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Jesus draws near to us when others push away, and the very tools we use to keep people back are the instruments that Jesus uses to see and call to our inner self. And like Nathanael all we are able to say is, “How do you know me … Rabbi, surely you are the Son of God; you are the king of Israel.”
Revenge is a kind of wild justice; which the more man's nature runs to, the more ought law to weed it out. For as for the first wrong, it doth but offend the law; but the revenge of that wrong putteth the law out of office. Certainly, in taking revenge, a man is but even with his enemy; but in passing it over, he is superior…
Only in the Kingdom might we find ourselves immersed in the kind of economy wherein mercy is the gold standard. Show me a merciless individual and I will show you the man who hates himself.
Aristocrat and commoner, child and grown-up, we all know hunger. It would have been easy enough to have just said "desire," "long," or "yearn," but there's a very distinct feeling that hunger opens up in us - a craving, a rumble, a primeval urge to satisfy our most elemental need.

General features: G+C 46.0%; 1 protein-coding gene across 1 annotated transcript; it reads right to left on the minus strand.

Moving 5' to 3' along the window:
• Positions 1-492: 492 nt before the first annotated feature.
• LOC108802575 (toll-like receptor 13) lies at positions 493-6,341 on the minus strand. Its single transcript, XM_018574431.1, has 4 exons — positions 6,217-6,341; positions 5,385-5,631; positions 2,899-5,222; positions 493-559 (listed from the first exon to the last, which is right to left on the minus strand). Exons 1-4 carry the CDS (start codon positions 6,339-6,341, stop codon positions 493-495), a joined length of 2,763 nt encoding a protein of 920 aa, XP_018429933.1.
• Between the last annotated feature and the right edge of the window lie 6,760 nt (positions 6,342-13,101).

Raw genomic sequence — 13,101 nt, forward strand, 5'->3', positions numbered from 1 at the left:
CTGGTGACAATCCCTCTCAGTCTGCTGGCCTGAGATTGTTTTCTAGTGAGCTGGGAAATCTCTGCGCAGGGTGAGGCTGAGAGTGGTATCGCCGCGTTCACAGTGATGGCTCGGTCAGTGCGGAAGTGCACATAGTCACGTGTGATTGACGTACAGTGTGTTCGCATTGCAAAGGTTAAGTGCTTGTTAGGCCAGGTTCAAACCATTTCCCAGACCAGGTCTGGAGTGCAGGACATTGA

The Kingdom that Jesus comes to bring is one that is a reversal of the structures of the age, antithetical to the economy of Rome. This kingdom is open to all, those who find themselves without power, prestige, protection and position—those who cannot do for themselves, these are who are blessed, and these have a heritage.
As we awaken to the state of things, as we are sensitized, we are receiving the heart of a compassionate Father whose heart was on vivid front-row display those three years.
Who knew It would ever come to this? Ha, I tried to run from this. . .
We just never know why God spares us from things or why He has us wait for something to happen in life much longer than we think we should wait.
As those corrupted parts of our old self die off, Christ fills that empty space with His life. Thus, death is at work in us so that life may also be at work in us.
I want us to remember that the Beatitudes, including poverty of spirit, are not some special sort of Christian ethic or a list of rules that we must keep in order to “go to heaven.” Instead, they are supernatural attributes that flow from the people of God because they are being transformed by the grace of God.